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Discussion in 'Cleared for the Approach' started by dtuuri, Jun 10, 2021.
Apologies if this has been posted already:
Darwin Award candidates
A bit more than Darwin since they took 44 others with them.
Wild. Fired up an ATR-42 and had it off the runway in less time than it takes me to get even halfway through my preflight on a freaking Skyhawk. Sad that they took so many down with them.
From the simulated terrain it also looked like they did not really take control of the situation once terrain became visible.
I have zero expert with jets or big iron but isn’t this the exact situation those commercial maneuvers come into play. They just tried to climb and ran right into a mountain?
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Scary, huh? The FO was begging for the captain (who had taken the controls) to turn to the right toward a saddle in the ridge. It looked to me like the captain had fixated on the ridge line and was trying to determine if the flight path would clear it. He ran out of time. That seems to be the real problem with mountain flying, IMO. Your horizon is obscured by irregular terrain and you just can't tell whether you can clear it, especially the lower you are.
Good video, but too fast. Could not read it fast enough.
It only said about 3 things. 50 times each. But I assume you’re being sarcastic.
I think an important concept only partially raised at the end of the video is that when you deviate from normal procedures, it can have a negative effect on other aspects of the flight that you normally don't have to worry about. One of the reasons why you don't cut corners is because it can have additional implications, in some circumstances, that weren't obvious.
I recall telling myself I never have to worry about getting near a bravo shelf because of how I fly in and out of that area. One day not too long ago, I was practicing maneuvers under unusual circumstances and suddenly I found myself in a situation where if I didn't turn around I would be about to go in to the bravo (although a part that wasn't typically used, but nevertheless). If you tell yourself "I don't have to worry about B because of A" then you can't skip A without considering B, and since you usually skip A suddenly while in a rush, it's very easy to forget about B. This is all the more reason why I hear alarm bells going off in my head whenever some external pressure is rushing me during preflight or while flying.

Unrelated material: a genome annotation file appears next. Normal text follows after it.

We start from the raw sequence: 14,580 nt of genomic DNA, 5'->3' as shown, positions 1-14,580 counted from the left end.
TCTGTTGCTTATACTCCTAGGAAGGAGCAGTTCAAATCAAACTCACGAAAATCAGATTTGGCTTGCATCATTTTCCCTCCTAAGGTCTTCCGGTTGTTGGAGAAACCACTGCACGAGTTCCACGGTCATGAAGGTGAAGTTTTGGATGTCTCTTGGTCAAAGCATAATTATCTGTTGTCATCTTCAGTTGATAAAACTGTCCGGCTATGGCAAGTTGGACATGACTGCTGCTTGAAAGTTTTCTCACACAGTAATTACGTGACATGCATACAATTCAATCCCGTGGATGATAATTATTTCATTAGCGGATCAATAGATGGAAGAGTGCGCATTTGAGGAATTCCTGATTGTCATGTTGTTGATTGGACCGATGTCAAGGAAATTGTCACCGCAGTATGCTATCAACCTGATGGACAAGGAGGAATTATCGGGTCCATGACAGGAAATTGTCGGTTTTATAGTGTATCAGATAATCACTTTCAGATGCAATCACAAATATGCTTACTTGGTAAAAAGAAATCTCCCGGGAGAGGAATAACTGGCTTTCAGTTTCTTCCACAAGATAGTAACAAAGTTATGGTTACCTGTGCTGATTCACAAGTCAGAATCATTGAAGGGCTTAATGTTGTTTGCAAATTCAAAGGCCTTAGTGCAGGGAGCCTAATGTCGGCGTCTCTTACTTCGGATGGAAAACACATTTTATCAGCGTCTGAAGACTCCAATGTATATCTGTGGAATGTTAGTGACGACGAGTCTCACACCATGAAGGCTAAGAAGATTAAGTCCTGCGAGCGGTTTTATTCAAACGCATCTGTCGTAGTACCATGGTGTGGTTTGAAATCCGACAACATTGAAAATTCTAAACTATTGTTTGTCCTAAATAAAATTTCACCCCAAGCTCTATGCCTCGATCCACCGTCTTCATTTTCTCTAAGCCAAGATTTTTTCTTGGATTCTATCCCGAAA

The video is a little misleadig at the end…the implication is that if they had sat on the runway for another 28 seconds, they’d have AHRS…more likely they’d have to sit for the full 3 minutes it takes to align.
obviously this wasn’t the first time this happened…and the crew was blaming the equipment.
While it's hard to say from the video and the transcripts I've been able to find are missing time stamps, it appears that the flight sat for a bit waiting for departure clearance. The FO calls in that he needs the clearance and the TWR says they're still waiting for it.
So they coincidentally sat at the end of the runway for the exact same time they sat before taxi?
you can always get away with something until you don't
the fact that they were flying through the clouds without an ahrs looking at just their compass (and presumably VS?) is crazy
exactly how I felt watching that. Sad for the lives lost. But so ****ed off at the stupidity of that flight crew. I'm not one to yell at the TV (or monitor in this case), but I think I said J.F.C. about ten times before that aircraft even took off. Just plain stupid. What a waste of life.